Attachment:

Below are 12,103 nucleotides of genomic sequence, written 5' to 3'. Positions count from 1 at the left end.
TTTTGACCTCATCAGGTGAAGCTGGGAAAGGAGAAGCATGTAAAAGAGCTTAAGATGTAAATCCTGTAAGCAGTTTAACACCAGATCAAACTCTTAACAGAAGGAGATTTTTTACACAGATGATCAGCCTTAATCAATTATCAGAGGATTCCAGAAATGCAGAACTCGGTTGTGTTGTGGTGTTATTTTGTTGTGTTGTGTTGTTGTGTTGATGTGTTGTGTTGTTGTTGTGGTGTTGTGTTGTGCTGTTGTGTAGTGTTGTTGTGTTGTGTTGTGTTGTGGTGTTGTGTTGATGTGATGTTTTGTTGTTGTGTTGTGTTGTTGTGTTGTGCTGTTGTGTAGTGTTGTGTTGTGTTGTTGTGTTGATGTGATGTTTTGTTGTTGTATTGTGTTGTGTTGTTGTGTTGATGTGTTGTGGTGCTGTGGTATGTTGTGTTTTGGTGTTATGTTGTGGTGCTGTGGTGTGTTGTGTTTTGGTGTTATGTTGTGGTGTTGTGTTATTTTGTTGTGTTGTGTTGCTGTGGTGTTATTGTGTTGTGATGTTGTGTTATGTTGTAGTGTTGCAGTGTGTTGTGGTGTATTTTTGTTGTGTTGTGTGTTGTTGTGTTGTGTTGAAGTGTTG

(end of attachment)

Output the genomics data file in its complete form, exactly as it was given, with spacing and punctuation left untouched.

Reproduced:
Below are 12,103 nucleotides of genomic sequence, written 5' to 3'. Positions count from 1 at the left end.
TTTTGACCTCATCAGGTGAAGCTGGGAAAGGAGAAGCATGTAAAAGAGCTTAAGATGTAAATCCTGTAAGCAGTTTAACACCAGATCAAACTCTTAACAGAAGGAGATTTTTTACACAGATGATCAGCCTTAATCAATTATCAGAGGATTCCAGAAATGCAGAACTCGGTTGTGTTGTGGTGTTATTTTGTTGTGTTGTGTTGTTGTGTTGATGTGTTGTGTTGTTGTTGTGGTGTTGTGTTGTGCTGTTGTGTAGTGTTGTTGTGTTGTGTTGTGTTGTGGTGTTGTGTTGATGTGATGTTTTGTTGTTGTGTTGTGTTGTTGTGTTGTGCTGTTGTGTAGTGTTGTGTTGTGTTGTTGTGTTGATGTGATGTTTTGTTGTTGTATTGTGTTGTGTTGTTGTGTTGATGTGTTGTGGTGCTGTGGTATGTTGTGTTTTGGTGTTATGTTGTGGTGCTGTGGTGTGTTGTGTTTTGGTGTTATGTTGTGGTGTTGTGTTATTTTGTTGTGTTGTGTTGCTGTGGTGTTATTGTGTTGTGATGTTGTGTTATGTTGTAGTGTTGCAGTGTGTTGTGGTGTATTTTTGTTGTGTTGTGTGTTGTTGTGTTGTGTTGAAGTGTTG